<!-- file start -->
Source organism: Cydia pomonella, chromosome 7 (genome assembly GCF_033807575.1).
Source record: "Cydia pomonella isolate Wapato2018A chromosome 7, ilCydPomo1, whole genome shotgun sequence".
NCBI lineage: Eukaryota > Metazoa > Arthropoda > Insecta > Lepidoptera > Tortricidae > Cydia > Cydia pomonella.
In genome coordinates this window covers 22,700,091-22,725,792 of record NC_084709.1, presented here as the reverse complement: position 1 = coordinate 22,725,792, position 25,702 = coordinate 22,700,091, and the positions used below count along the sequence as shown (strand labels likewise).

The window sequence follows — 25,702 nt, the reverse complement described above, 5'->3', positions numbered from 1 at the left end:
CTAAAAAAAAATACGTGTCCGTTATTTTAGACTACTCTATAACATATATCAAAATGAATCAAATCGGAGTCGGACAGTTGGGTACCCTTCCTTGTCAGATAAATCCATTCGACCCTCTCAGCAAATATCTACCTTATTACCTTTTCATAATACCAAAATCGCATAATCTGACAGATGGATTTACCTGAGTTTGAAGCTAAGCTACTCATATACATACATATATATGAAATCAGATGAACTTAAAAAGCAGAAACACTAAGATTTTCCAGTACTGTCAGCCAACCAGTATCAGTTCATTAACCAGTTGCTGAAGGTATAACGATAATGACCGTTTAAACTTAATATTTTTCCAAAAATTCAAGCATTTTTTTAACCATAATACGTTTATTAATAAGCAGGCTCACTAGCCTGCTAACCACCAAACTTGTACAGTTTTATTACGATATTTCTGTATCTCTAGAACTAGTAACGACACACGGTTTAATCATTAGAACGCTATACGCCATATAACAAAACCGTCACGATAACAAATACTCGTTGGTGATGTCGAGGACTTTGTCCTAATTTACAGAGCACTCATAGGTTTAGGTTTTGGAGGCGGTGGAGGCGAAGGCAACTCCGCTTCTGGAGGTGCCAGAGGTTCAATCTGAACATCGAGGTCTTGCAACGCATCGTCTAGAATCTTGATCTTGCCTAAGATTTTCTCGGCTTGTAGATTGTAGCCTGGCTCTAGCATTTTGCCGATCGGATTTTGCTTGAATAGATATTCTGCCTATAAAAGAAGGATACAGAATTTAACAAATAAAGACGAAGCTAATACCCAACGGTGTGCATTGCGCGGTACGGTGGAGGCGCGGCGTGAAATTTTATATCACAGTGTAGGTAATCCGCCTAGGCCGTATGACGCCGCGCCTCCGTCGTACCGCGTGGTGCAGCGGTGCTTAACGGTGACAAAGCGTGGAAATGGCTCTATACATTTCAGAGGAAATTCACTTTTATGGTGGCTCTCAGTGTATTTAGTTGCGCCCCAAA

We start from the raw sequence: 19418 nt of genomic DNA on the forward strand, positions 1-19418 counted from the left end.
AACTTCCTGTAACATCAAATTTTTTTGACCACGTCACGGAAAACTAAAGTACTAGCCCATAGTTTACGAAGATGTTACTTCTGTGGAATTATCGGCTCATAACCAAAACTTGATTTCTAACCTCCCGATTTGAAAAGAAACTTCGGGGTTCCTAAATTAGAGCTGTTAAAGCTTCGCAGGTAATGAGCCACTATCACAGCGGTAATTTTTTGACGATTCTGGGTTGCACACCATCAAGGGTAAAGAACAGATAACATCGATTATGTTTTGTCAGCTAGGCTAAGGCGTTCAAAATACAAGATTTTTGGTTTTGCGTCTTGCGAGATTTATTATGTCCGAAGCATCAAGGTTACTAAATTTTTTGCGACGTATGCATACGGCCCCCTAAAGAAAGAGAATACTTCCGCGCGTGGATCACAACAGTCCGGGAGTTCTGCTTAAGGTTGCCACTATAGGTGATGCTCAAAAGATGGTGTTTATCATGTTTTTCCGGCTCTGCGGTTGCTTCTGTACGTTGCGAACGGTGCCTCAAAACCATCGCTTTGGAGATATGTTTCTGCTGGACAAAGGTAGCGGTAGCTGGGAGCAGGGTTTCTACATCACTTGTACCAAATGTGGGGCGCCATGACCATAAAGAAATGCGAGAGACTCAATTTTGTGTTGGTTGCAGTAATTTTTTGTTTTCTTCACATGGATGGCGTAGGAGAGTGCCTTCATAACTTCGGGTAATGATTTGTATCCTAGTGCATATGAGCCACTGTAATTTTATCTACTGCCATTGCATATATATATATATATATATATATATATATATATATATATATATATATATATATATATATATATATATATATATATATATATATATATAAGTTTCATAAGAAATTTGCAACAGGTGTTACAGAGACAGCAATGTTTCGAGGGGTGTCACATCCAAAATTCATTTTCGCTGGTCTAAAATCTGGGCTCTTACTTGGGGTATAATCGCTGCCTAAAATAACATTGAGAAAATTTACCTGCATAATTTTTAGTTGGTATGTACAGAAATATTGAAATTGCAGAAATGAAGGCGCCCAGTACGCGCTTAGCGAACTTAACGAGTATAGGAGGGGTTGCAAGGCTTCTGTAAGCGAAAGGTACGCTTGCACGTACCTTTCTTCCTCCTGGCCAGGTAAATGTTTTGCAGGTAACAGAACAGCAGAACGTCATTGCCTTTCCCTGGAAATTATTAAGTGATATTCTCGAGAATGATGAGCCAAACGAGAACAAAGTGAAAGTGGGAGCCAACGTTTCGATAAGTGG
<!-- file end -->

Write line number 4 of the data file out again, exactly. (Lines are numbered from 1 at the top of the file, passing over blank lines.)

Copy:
In genome coordinates this window covers 22,700,091-22,725,792 of record NC_084709.1, presented here as the reverse complement: position 1 = coordinate 22,725,792, position 25,702 = coordinate 22,700,091, and the positions used below count along the sequence as shown (strand labels likewise).